Liability Driven Investment: Testing times


20 Jul 2022

Rising inflation and higher gilt yields are putting Liability Driven Investment (LDI) to the test.


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Rising inflation and higher gilt yields are putting Liability Driven Investment (LDI) to the test.

Defined benefit (DB) pension schemes are living through a period of rapid change. Stock markets are crashing and inflation is rising, but so are bond yields. This is having a dramatic effect on DB balance sheets. A rise in the discount rate has dramatically reduced the present value of liabilities and, for the first time in years, final salary schemes are sitting on healthy surpluses, despite the value of their assets falling.

This should be welcome news for trustees who have struggled with rising liability for almost a decade. By the end of May, the Pension Protection Fund reported that DB schemes had a combined surplus of £261.6bn, which presumably makes it easier for trustees to sleep at night than the £176.3bn deficit they collectively had to manage around the same time two years ago.

The cornerstone of liability-driven investing (LDI) is to hedge assets against interest rate rises and inflation. But how effective are such strategies when both
factors change rapidly at the same time? Is there any point in hedging against a falling discount rate? All this raises the question, does LDI still have a role to play in DB schemes’ portfolios?

Love it or loathe it

There are few topics as contested in pensions as the merit of focusing on the value of liabilities when managing assets. Advocates argue that it can be
effective in reducing the volatility of the dramatic swings in liabilities trustees have to manage. In theory, an effective hedge allows a scheme’s assets to
match any change in its liabilities. Opponents of such a strategy point to a short-term focus on liabilities is taking attention away from a pension scheme’s primary directive of paying member benefits in full and on time.

Other criticisms include using discount rates as an indicator of financial health overstates the value of a scheme’s liabilities and has contributed to the decline
of DB schemes during the past two decades, despite improvements in the value of their assets. Critics claim it has led to a misallocation of capital into relatively lower yielding fixed income assets, which could have been invested in higher returning markets.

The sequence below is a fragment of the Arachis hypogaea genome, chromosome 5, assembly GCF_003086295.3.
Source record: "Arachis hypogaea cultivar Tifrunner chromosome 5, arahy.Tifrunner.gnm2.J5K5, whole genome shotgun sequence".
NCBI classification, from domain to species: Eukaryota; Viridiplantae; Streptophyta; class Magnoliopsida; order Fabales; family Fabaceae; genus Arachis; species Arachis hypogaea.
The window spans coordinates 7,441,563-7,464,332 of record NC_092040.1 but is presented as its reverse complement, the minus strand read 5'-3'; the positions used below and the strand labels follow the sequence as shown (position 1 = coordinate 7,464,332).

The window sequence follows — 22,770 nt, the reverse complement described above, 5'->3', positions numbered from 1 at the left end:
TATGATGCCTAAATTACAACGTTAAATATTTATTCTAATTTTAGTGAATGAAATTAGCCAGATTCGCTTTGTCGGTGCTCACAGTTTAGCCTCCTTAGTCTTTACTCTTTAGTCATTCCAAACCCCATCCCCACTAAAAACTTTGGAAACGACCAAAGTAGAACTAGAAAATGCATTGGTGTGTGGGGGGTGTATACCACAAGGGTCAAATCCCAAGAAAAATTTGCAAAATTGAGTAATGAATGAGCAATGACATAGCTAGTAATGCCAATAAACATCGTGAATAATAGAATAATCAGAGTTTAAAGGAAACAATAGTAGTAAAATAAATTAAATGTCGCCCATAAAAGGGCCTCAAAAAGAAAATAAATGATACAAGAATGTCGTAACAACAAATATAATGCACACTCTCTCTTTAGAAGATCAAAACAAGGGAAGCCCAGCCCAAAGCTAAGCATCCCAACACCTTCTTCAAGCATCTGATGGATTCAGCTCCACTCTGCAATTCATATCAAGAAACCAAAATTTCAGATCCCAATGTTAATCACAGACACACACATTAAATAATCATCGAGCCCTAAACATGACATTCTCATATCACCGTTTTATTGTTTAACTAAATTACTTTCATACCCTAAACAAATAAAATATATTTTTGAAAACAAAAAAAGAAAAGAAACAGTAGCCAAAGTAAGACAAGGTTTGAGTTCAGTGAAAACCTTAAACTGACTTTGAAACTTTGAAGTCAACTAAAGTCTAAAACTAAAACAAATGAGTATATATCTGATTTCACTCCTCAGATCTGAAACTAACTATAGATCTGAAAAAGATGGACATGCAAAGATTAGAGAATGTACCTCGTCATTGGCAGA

Love it or loathe it, LDI has become part of the furniture in the DB pensions industry. Indeed, 96% of medium-sized final salary schemes employ such a
scheme, while 70% of larger schemes have implemented LDI in one form or another, Mercer says.

At the start of 2022, a third of DB schemes have hedged more than 90% of their assets, according to Mercer, and for good reason. Around half of such schemes are closed to benefit accruals with only 11% admitting new members. So in theory, assessing the present value of liabilities should be straightforward. But inflation leaping to a 40-year high had been a litmus test. With interest rate and inflation risks largely hedged, how have LDI strategies performed?

Interest rates: losing money

As so often, the devil is in the detail, but the implementation of an LDI strategy does not mean that schemes are in for an easy ride. In the first instance, while hedging protects against the risk of falling interest rates, they are costly when rates rise, as Con Keating, head of research at pension scheme insurer Brighton Rock, points out.

“By virtue of the fact that hedging interest rates in LDI involves buying gilts or going long interest rates in an interest rate swap, as long as rates are declining, it is going to make a profit,” he says. “If rates go down, gilts go up and people have been winning from their LDI strategy.

“But that doesn’t make it a hedge,” Keating adds. “What is happening now is with rates rising again, and say you are long conventional gilts and long on the fixed side of your interest rate swaps, is that you are going to be losing money – and in rather large amounts.”

But Ben Clissold, head of fixed income at USS, believes that market changes demonstrate the merits of LDI. “As interest rates and inflation move higher, the value of liabilities comes down at the same speed as the linker that hedges them comes down. So if you are a fully hedged scheme, yes the value of the
linker comes down as real rates have gone up, but it has only dropped in so far as the present value of your liabilities,” he says.

For USS, the situation is different from most other final salary schemes in that it is open and, therefore, has not fully hedged its liabilities he argues. “From our point of view, rising yields are a good thing, because we are not fully hedged,” Clissold says.

Having said that, the speed of interest rate movements has been challenging for many schemes, Clissold adds. “The pace at which rates are going up, not so much the bank rates but long-end rates as well, means there are constraints on market liquidity. The sheer speed of the move and hence the volatility has created quite difficult conditions for market participants,” he adds.

We approached The Pensions Regulator (TPR) on whether schemes should review their LDI strategy in the current environment. A spokesperson confirmed that LDI is on the regulator’s radar: “We expect trustees to monitor their scheme’s investment, risk management and funding arrangements on an ongoing basis and take action as appropriate.”

A double whammy

Inflation-linked gilts (Linkers) have always been sensitive to changes in real interest rates. While the principal value is adjusted for inflation, the price of the bond trades on inflation expectations and is generally inversely related to real yields.

This has stood schemes in good stead while real yields were low and inflation expectations high. But the Bank of England hiking rates is likely to hit returns on gilts and linkers. Yet in the case of linkers, lower inflation expectations following rate hikes could potentially offer a double whammy. It is little
wonder then that linkers are a volatile asset.